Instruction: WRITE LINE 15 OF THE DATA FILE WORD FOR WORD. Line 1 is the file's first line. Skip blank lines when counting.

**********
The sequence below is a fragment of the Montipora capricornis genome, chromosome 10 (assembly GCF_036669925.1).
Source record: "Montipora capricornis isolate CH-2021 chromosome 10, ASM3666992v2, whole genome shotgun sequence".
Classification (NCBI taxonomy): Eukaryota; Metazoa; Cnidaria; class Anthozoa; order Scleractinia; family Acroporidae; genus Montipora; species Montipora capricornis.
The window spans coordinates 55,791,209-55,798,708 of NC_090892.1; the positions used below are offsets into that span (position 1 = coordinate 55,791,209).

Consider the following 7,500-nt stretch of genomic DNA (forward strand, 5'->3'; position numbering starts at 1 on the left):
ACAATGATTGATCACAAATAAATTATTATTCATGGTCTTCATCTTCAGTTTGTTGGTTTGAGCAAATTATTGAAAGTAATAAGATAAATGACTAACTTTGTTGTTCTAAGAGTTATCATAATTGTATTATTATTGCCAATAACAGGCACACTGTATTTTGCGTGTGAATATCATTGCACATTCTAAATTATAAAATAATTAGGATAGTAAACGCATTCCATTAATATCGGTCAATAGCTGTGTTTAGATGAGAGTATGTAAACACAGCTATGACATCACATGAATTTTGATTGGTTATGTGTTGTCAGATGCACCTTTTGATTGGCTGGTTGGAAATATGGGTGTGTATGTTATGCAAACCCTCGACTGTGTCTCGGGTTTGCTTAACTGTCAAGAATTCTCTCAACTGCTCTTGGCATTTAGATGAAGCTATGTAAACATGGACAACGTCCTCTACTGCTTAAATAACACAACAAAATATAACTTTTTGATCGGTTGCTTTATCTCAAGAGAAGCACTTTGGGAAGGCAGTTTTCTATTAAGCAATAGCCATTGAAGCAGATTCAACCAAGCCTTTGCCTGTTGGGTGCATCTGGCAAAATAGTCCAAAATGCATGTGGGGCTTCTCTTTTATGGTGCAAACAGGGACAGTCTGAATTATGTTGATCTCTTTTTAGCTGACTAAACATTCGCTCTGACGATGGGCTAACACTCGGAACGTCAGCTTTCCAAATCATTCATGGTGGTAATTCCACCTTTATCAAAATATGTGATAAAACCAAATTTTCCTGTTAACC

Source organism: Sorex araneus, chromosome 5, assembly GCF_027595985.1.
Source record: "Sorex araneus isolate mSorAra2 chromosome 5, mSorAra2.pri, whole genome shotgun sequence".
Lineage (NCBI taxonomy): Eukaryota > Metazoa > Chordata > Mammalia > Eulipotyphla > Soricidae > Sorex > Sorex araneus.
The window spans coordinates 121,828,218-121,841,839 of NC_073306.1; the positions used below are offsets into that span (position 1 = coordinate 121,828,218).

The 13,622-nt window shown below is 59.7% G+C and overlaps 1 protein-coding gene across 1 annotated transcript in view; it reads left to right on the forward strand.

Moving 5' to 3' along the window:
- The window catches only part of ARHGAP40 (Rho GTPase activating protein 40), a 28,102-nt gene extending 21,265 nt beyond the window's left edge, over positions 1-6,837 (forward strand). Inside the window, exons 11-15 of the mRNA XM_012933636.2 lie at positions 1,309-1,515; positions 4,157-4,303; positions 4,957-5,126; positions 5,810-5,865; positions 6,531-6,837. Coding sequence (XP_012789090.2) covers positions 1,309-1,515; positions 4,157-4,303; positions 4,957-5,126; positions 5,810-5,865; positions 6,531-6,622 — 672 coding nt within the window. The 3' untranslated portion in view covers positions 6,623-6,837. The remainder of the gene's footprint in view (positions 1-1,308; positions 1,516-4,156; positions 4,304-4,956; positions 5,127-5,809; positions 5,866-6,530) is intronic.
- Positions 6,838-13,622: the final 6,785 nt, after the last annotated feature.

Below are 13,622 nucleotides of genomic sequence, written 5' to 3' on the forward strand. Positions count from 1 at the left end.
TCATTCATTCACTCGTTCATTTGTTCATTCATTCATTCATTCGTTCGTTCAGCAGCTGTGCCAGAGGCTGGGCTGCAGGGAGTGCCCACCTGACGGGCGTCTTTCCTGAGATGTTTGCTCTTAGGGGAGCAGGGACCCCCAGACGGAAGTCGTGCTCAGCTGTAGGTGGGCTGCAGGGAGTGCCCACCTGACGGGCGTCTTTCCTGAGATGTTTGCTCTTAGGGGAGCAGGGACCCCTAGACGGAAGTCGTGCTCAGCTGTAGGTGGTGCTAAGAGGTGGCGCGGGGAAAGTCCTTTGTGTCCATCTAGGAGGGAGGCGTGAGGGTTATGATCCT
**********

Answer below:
Below are 13,622 nucleotides of genomic sequence, written 5' to 3' on the forward strand. Positions count from 1 at the left end.